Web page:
Silencing Black Girls: A Texas Schoolgirl’s Story

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Silencing Black Girls (Link)

Colleen Winn

I am a child of the sixties and seventies with my social consciousness starting to take cognizance by the late 70’s. My experiences with my surroundings were colored and shielded by the lenses created by my parents which were in direct opposition to each other. My world was monochromatic and the effect of our relationships were nuanced by our social, educational, and gender stature.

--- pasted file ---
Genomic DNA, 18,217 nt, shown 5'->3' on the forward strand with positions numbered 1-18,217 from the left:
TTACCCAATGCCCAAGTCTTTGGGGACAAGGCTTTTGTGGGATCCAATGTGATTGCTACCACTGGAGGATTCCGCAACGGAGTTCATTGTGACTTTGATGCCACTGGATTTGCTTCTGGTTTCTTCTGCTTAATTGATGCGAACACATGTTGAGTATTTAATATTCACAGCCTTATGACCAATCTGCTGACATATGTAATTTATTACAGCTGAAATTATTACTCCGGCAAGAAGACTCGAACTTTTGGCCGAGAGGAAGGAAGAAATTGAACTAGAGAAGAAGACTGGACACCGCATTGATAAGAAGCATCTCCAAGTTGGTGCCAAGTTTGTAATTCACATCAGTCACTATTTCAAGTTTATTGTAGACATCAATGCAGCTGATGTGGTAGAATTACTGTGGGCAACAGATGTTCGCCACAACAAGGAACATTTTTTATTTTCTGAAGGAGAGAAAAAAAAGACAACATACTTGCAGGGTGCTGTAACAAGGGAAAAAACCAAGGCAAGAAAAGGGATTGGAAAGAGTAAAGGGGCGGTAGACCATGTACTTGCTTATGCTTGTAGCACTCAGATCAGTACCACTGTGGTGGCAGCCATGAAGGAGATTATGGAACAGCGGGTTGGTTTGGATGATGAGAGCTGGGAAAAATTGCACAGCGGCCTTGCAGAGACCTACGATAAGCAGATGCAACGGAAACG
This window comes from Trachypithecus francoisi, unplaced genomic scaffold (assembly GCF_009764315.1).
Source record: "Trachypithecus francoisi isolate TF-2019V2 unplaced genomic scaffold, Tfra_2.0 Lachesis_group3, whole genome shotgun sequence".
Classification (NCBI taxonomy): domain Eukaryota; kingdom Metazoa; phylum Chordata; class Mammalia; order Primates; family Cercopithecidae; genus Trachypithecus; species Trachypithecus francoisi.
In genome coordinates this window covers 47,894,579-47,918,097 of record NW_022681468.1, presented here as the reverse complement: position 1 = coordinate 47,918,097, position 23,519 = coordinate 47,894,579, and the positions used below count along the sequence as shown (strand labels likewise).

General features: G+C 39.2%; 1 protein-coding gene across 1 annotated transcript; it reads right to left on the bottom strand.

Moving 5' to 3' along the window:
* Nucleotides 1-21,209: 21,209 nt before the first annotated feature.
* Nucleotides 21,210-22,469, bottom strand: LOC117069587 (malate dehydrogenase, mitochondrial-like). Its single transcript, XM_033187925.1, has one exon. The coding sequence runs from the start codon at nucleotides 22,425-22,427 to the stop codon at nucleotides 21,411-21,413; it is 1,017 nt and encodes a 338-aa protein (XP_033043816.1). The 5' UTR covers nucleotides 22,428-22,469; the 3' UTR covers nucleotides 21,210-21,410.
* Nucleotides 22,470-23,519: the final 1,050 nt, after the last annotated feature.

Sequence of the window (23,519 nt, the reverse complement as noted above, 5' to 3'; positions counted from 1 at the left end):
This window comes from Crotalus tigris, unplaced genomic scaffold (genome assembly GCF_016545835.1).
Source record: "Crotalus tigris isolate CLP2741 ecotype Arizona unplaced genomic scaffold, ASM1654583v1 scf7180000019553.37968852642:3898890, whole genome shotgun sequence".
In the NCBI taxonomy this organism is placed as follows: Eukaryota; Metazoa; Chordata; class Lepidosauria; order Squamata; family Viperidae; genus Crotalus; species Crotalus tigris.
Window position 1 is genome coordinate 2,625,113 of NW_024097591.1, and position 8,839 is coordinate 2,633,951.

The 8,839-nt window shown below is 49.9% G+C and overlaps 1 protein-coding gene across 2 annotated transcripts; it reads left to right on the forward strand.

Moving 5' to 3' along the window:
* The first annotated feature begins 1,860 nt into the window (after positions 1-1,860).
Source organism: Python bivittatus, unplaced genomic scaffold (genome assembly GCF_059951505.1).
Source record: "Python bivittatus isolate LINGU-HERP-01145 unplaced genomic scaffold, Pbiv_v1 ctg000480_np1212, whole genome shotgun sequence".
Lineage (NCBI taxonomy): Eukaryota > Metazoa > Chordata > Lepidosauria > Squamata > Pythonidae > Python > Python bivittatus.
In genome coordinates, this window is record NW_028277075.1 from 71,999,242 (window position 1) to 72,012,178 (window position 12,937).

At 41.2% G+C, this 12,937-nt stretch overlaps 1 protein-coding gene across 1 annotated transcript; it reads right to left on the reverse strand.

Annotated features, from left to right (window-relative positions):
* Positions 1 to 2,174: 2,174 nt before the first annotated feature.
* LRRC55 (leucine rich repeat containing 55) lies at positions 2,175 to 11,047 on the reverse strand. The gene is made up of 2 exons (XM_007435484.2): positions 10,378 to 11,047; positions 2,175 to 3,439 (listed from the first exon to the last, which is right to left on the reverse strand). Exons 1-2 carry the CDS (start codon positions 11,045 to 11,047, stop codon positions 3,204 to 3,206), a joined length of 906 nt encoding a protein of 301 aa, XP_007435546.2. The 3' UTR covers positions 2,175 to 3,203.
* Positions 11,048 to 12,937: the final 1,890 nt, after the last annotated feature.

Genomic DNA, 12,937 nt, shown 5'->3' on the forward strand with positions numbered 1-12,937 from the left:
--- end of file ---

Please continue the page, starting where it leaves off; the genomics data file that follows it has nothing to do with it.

The fallout from the U.S. Supreme Courts 1954 Brown v. Board of Education decision had not really trickled down to many of the schools in Texas so they remained virtually segregated. Rather they were equal or not, I had no sound basis for comparison. My reality was not affected by the debate of equal access or separate but equal. My reality was affected by the fact that I was growing up in the 5th Ward section of Houston, Texas and even more real; I was growing up in the “projects.” I realized years later that teachers, and others not from this reality, saw me as damaged goods with not much of a prosperous future.

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